John found this guitar through Vincent Gallo sometime in 1999. It features dark sunburst finish, two PAF pickups, and a full depth hollow body making it a semi-acoustic guitar. John had .013 strings on this guitar, which are heavier even than the ones he’d use on his Gretsch (he uses .012s on that guitar, and .010s on his Strats). The guitar was used on the solo for “Get on Top”, and on some parts of “Porcelain”. You […]
John presumably bought this guitar sometime in the early 2000s and started using it during the 2001 tour as a backup for his main 1962 Stratocaster (see Rock in Rio 2001). It was however used for a very brief period of time, as John apparently didn’t find it that practical. There’s a cool white early-’60s Strat that was rented to me at one point for some reason, and I just had such […]
John was seen using the guitar during the “Can’t Stop” music video, alongside an orange Fender Toronado. Apparently, neither one of the guitars were his but were rented by the production company specifically to be used in the video. The director, Mark Romanek, was likely looking for a guitar that would fit the theme orange/white theme. Since all of John’s guitars were vintage 50s/60s models, he probably felt they would […]
This guitar was used by John during the “Can’t Stop” music video. Alongside with the Silver Sparkle Stratocaster, which was used for the majority of the video, this guitar too didn’t actually belong to John. Both of them were rented out by the production company, in order to fit the orange/white theme of the video.
This guitar was seen on some photos taken at John’s place presumably sometime in the early 2000s. Unfortunatly, John does not seem to mention the guitar in any of articles and interviews, so not much is known about it. What can be concluded from the photos is that the guitar is most likely an early to 1960s Fender Duo-Sonic finished in white, featuring two single-coil pickups, and a stop-tail bridge. […]
This is one of the guitars John bought just prior to Stadium Arcadium, most likely to have something on hands available as a backup for his 1962 Stratocaster. This Stratocaster was made in 1961, and features fiesta red finish and a rosewood fretboard. The pickups in it are most likely original, although there’s a possibility that John replaced them with Seymour Duncan SSL-1s like in his two main Strats. John used this guitar quite a lot during […]
Another guitar bought sometime prior to Stadium Arcadium. John supposedly used it a lot during the rehearsals, and even during the recording session on a couple of songs. It was also seen occasionally during the tour, sometimes played by Josh Klinghoffer in the background. The guitar was made in 1963, and it features Olympic white finish and a rosewood fingerboard. It’s also John’s only Strat that has a floating tremolo bridge – meaning […]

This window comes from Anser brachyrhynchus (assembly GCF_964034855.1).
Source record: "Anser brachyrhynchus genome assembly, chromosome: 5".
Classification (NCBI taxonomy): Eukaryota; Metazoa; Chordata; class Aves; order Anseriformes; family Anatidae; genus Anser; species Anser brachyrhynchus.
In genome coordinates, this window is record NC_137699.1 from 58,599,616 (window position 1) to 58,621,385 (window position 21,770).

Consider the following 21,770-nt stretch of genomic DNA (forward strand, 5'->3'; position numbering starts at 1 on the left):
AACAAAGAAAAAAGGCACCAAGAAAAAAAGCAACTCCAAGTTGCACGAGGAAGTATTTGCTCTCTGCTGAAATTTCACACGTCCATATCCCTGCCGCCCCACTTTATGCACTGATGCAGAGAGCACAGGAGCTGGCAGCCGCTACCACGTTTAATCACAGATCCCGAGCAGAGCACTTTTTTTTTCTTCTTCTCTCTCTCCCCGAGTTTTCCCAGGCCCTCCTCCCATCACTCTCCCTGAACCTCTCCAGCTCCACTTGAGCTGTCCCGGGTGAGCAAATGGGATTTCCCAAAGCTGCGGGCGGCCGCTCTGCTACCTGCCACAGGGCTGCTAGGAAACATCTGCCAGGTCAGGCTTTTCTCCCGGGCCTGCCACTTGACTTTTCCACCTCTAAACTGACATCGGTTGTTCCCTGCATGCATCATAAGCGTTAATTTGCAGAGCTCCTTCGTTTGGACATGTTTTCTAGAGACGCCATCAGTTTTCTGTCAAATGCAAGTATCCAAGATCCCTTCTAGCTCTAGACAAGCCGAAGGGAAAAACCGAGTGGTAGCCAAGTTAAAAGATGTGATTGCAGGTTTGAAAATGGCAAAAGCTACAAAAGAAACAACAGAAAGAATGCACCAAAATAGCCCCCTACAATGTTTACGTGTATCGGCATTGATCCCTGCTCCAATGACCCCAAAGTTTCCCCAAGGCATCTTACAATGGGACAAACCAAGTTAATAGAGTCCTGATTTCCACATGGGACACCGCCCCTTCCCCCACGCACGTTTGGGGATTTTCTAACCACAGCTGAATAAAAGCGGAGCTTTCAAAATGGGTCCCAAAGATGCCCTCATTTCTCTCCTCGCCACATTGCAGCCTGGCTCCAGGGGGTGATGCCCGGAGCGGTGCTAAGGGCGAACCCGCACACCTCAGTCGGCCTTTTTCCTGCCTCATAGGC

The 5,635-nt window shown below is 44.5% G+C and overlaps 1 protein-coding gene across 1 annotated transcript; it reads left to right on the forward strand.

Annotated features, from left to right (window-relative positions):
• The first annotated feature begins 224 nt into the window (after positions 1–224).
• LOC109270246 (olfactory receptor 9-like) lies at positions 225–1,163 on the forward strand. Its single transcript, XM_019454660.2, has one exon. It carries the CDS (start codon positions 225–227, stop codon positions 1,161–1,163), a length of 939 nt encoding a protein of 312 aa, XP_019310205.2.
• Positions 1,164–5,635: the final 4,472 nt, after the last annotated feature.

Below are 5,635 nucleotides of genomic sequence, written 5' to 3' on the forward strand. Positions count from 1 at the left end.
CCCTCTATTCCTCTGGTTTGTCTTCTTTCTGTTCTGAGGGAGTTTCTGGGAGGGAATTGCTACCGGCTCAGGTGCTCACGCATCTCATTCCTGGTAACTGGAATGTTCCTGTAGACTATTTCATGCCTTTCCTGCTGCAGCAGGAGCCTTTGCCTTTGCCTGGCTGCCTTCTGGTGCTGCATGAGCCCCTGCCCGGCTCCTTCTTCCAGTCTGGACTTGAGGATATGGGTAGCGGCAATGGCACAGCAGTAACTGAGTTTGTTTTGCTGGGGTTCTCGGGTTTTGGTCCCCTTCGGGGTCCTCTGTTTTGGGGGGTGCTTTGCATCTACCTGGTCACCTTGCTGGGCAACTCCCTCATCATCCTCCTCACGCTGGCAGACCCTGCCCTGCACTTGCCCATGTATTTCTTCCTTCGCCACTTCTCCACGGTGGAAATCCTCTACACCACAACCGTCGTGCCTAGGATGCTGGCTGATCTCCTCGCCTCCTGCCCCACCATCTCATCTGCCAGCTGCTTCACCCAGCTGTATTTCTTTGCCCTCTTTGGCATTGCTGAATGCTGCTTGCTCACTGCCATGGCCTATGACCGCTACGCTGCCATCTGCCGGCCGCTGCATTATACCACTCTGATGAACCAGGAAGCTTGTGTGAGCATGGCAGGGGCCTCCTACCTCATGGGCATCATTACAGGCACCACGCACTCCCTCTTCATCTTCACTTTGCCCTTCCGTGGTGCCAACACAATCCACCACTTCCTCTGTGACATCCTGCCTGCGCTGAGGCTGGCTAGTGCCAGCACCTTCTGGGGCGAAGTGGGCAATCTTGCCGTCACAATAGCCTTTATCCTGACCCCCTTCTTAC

John used this guitar occasionally on tour in 2005/2006 [Red Hot Chili Peppers – Live La Cigale 2006]. At that point in time, the Strat was most likely completely stock and featured a fixed tremolo bridge. Sometime in mid to late 2006, John decided to mod the guitar and replace the original neck with a fretless one. The reason that might have led John to choose this exact guitar to be […]
John acquired this guitar sometime prior to Stadium Arcadium, and allegedly used it on that album to record “Readymade”, and some overdubs on “Make You Feel Better”. He also picked it up occasionally live to play “Fortune Faded” – a song which was likely originally recorded on his 1961 SG/Les Paul Custom. The guitar is a 1969 model with two PAF humbuckers without the metal pickup covers, and except for this, […]
This is one of the lesser known guitars of John’s. It seems to have been mentioned only once by him, in an interview with Guitarist & Bass (FR), in March 2009, when he talked about ‘The Empyrean’ album, and it was also seen on a few photos taken at John’s place sometime in the mid-2000s. The guitar is a 12-string model designed by Paul Barth, who was one of the […]
John acquired this guitar presumably sometime in early to mid-2000s. Although this is purely just a guess, this could possibly be the same Jaguar that he used during the Californication sessions in 1999 to record ‘Around the World’, although at that time, the guitar belonged to the studio engineer, Jim Scott. [Guitar Player, September 1999] Be that as it may, by 2009 John converted this guitar to a Roland GR-300 guitar synthesizer. This basically required doing […]
This is one of the guitar photographed during John’s interview with Vintage Guitar magazine in 2009. From the photos, it seems that this is the Deluxe version of the standard 360 model, with added tremolo and white binding on the body’s edge. The guitar was allegedly owned by James Burton prior to John acquiring it. The only other time that John appeared with this guitar was during the music video for the song […]
This guitar was photograph during John’s interview with Vintage Guitar magazine in 2009, and on a few other occasions just sitting around his house. It’s one of the guitars he doesn’t use that much, and among the few that he bought mainly because Stevie Howe (from the band Yes) played them. The Les Paul is a ’69, but I’m not sure what years the ES-175 and 335 are from. I don’t […]